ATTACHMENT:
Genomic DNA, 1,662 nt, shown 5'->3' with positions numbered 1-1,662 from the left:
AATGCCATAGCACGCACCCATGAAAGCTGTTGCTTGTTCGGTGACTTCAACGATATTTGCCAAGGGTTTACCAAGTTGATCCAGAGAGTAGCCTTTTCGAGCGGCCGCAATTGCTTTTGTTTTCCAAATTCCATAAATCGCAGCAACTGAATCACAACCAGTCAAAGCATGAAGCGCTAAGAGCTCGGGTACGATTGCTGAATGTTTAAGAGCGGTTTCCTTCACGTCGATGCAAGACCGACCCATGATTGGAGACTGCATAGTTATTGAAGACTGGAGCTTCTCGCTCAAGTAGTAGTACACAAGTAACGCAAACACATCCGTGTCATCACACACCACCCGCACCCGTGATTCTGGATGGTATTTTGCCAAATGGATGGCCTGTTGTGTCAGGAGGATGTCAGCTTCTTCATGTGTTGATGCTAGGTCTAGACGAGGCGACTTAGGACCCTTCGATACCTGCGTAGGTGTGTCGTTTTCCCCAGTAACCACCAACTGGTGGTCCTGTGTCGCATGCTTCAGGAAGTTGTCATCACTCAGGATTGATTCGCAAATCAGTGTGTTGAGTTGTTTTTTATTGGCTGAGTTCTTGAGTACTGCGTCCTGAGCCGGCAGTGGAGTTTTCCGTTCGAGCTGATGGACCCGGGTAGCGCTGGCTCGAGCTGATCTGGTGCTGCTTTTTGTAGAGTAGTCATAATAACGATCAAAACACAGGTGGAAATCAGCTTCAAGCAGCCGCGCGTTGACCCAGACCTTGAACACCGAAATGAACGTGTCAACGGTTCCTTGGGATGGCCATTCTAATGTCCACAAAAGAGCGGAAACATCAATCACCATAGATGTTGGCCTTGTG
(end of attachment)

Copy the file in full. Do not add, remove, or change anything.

Genomic DNA, 1,662 nt, shown 5'->3' with positions numbered 1-1,662 from the left:
AATGCCATAGCACGCACCCATGAAAGCTGTTGCTTGTTCGGTGACTTCAACGATATTTGCCAAGGGTTTACCAAGTTGATCCAGAGAGTAGCCTTTTCGAGCGGCCGCAATTGCTTTTGTTTTCCAAATTCCATAAATCGCAGCAACTGAATCACAACCAGTCAAAGCATGAAGCGCTAAGAGCTCGGGTACGATTGCTGAATGTTTAAGAGCGGTTTCCTTCACGTCGATGCAAGACCGACCCATGATTGGAGACTGCATAGTTATTGAAGACTGGAGCTTCTCGCTCAAGTAGTAGTACACAAGTAACGCAAACACATCCGTGTCATCACACACCACCCGCACCCGTGATTCTGGATGGTATTTTGCCAAATGGATGGCCTGTTGTGTCAGGAGGATGTCAGCTTCTTCATGTGTTGATGCTAGGTCTAGACGAGGCGACTTAGGACCCTTCGATACCTGCGTAGGTGTGTCGTTTTCCCCAGTAACCACCAACTGGTGGTCCTGTGTCGCATGCTTCAGGAAGTTGTCATCACTCAGGATTGATTCGCAAATCAGTGTGTTGAGTTGTTTTTTATTGGCTGAGTTCTTGAGTACTGCGTCCTGAGCCGGCAGTGGAGTTTTCCGTTCGAGCTGATGGACCCGGGTAGCGCTGGCTCGAGCTGATCTGGTGCTGCTTTTTGTAGAGTAGTCATAATAACGATCAAAACACAGGTGGAAATCAGCTTCAAGCAGCCGCGCGTTGACCCAGACCTTGAACACCGAAATGAACGTGTCAACGGTTCCTTGGGATGGCCATTCTAATGTCCACAAAAGAGCGGAAACATCAATCACCATAGATGTTGGCCTTGTG